In a possibly troubling development, the College received 299 fewer applications for the incoming first-year class, decreasing from 4,955 for the class of 2004 to 4,656 for the class of 2005, according to recently released admissions data. While Dick Nesbitt, director of Admissions, has heaped praise upon the class of 2005, the diminishing admissions numbers have raised concern among other members of the community.
Specifically, current Williams students look to changing rates of admission, applications pool size and student body composition and often misinterpret the data negatively.
“It’s a little disturbing, considering the general upswing in admissions in other liberal arts colleges,” said Joe Buccina ’04.
“I think it’s important to keep our number of apps up so that we continue to get top students here on campus.” Others echoed Buccina’s opinion, and spoke about their fears that a smaller applicant pool would give Admissions less of a choice in accepting students, and could lead to a decrease in the overall strength of the student body. The general consensus was that fewer applications automatically degraded the quality of the applicant pool. Furthermore, many other liberal arts colleges in the region such as Bowdoin, Middlebury and Wesleyan have experienced increases in their applicant pools, triggering worries that students who would have applied to Williams are now applying to other small New England liberal arts colleges instead.
Among some of the concerns raised was the fact that Middlebury and Bowdoin both did away with requiring mandatory SAT-I scores for students applying for the class of 2005, and both schools recorded significant size increases in their applicant pools. The publication of an op-ed piece in The New York Times several months ago by Morton Owen Schapiro, president of College, arguing that the SAT is a useful and valid tool for use in the application process also led to some fear that Williams lost an opportunity to entice more students to apply.
However, Nesbitt had only positive comments about the College’s newest class and the admissions process in general.
There can be many reasons for the decrease in applications for the current freshman class. Nesbitt was enthusiastic in his comments on the various issues raised by the community, and expressed his confidence in the College’s ability to maintain its academic edge by constructing a strong student body exhibiting strong and diverse achievements. While many felt that the decrease of 300 applications was a serious problem, application numbers at the College have historically fluctuated by much more (see graph, page 5). In fact, application numbers have fallen by more than this year’s decrease, only to rebound in the next year. Nesbitt mentioned that in looking at College admission files over the past several decades, application numbers have in fact remained relatively consistent.
Nesbitt also challenged the perception that there was less competition for seats this year, or that there was a loss of actual quality within the pool. He pointed to the high academic achievement statistics of the class of 2005, and echoed the oft-heard phrase that the current freshman class is one of the brightest ever to matriculate at Williams. “I’m not so concerned about what the number [of applications is] is than about quality. If I thought we were losing quality, I would be concerned,” he said. He said that in his opinion, there has been no drop in quality, and conjectured that part of the decrease in applications could be attributed to the fact that fewer inadmissible students (students who would be rejected by the College) had applied to the College than in previous years.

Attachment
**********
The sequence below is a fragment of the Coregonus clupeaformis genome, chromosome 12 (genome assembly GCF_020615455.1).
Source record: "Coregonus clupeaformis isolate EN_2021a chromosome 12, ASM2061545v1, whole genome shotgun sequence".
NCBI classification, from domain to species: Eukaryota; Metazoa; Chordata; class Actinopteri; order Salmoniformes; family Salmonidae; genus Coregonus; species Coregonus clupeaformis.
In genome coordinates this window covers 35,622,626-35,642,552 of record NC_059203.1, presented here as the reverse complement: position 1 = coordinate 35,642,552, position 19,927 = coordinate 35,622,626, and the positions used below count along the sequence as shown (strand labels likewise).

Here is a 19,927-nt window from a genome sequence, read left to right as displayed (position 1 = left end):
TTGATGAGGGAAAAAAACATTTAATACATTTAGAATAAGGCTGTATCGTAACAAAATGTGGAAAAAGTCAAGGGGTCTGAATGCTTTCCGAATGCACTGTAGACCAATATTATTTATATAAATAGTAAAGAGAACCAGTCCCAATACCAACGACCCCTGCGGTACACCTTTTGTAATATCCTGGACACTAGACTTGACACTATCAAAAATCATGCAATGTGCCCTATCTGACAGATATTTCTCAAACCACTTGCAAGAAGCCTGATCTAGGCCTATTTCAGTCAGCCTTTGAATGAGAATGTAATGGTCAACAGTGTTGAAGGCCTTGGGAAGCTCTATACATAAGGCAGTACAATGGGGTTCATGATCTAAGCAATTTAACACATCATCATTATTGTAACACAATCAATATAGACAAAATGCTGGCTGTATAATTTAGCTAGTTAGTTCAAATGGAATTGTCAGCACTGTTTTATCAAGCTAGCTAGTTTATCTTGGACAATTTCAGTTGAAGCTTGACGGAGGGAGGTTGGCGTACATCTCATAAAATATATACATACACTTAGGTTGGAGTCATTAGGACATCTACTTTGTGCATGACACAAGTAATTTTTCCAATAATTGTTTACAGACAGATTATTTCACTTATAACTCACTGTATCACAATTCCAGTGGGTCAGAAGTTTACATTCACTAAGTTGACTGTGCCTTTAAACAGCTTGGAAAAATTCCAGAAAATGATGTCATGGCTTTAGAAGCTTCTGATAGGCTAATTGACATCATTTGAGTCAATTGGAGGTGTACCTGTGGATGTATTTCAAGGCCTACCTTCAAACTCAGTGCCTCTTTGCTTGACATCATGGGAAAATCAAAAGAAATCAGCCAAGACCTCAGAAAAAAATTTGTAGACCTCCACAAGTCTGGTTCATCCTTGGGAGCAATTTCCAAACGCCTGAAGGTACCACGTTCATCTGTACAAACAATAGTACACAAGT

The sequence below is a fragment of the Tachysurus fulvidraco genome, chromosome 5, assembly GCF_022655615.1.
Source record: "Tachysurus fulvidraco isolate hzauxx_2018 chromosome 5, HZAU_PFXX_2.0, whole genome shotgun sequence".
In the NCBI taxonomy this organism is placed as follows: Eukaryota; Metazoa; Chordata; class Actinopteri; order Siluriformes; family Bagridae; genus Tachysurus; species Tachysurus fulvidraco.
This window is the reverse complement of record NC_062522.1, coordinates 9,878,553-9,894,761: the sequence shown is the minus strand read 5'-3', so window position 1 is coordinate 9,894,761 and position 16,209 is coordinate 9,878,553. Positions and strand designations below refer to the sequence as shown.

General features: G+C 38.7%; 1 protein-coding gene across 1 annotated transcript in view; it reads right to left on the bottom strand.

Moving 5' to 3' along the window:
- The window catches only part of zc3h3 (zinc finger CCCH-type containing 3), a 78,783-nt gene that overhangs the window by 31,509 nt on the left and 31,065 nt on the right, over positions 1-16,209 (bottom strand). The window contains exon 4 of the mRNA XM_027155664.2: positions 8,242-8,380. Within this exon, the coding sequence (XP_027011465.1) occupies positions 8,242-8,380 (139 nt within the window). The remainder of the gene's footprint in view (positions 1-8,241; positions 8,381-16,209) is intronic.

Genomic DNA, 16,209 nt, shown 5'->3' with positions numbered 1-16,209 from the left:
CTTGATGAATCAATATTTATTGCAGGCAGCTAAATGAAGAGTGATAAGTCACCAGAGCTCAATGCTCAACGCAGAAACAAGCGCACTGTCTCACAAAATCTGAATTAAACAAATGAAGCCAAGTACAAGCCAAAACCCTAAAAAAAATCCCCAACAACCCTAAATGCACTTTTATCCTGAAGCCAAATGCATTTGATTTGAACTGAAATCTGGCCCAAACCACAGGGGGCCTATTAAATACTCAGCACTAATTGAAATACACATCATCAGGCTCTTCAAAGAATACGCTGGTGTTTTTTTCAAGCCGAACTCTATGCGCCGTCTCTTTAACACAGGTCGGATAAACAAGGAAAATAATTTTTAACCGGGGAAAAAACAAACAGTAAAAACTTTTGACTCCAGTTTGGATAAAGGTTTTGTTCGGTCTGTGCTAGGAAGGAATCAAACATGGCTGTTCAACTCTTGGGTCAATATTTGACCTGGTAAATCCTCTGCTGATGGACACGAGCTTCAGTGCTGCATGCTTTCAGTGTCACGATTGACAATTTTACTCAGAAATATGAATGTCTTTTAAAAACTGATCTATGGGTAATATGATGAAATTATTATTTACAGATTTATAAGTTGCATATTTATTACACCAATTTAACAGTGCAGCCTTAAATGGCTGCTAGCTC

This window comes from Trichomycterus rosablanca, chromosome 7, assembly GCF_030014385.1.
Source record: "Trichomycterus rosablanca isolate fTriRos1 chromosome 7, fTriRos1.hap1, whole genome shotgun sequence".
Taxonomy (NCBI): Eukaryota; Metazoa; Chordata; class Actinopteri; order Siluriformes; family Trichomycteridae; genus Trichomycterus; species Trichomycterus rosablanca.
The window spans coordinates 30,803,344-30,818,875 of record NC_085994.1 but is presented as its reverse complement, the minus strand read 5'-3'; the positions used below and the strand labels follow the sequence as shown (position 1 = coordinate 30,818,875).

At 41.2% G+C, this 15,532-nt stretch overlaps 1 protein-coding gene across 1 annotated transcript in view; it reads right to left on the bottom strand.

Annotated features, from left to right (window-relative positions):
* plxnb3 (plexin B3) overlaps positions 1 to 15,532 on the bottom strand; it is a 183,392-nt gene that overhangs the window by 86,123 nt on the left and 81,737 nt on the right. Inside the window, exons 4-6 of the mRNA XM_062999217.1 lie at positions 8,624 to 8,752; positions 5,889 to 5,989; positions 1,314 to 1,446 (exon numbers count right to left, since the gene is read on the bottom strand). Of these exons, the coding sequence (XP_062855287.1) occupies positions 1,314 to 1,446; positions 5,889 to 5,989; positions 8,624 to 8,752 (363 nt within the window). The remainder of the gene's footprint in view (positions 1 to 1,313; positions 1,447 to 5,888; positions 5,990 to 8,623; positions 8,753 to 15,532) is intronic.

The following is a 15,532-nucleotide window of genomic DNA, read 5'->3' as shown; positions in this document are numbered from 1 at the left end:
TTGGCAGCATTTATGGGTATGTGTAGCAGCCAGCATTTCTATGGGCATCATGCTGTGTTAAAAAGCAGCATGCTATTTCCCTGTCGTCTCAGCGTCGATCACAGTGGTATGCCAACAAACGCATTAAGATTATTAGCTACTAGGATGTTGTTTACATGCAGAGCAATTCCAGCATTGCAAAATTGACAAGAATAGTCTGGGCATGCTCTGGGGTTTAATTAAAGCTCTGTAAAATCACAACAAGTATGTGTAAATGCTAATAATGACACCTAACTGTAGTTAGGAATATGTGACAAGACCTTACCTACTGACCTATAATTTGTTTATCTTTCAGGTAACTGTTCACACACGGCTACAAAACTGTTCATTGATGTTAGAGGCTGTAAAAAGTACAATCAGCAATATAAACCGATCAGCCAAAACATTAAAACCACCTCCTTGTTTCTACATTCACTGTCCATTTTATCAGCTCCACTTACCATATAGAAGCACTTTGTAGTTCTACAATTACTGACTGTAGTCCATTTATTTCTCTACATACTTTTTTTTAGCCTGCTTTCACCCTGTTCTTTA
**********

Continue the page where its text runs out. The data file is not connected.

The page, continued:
Nesbitt also sought to disconnect this year’s application decrease from the elimination of the SAT-I requirement at some other small colleges in the region. “When you look at the data, we have much more of an overlap with Yale [than with Bowdoin or Middlebury]. The overlap is more with bigger universities,” he said. Based upon surveys of accepted students, most of those who decline enrollment at the College elect instead to attend large research universities such as Yale, Princeton and Dartmouth. Nesbitt pointed out that the College’s yield percentage (approximately 48 percent), which represents the percentage of students matriculating at Williams, is comparable to that of many of the nation’s large research institutions. Consequently, Nesbitt was unconcerned about the increases in applications at Bowdoin and Middlebury, or the fact that the SAT-I was no longer required for applicants to those schools.
Schapiro had a similar reaction. “What matters is the strength of the new class, not the number of applications,” he said. “If Williams wanted to inflate its number of applicants, thereby lowering its admit rate, we could do it in a second ? either by misrepresenting the ability to get into our school or playing with two-part applications or deferred admissions. I’m not worried about our ability to stay competitive for top high school students, and neither, it seems, is U.S. News who, for better or worse, just ranked us as the most selective liberal arts college in the country. An unfortunate aspect of not requiring SATs is that more students who are not remotely admissible apply. Our students are great and the new changes in our academic program will make us even more in-demand.”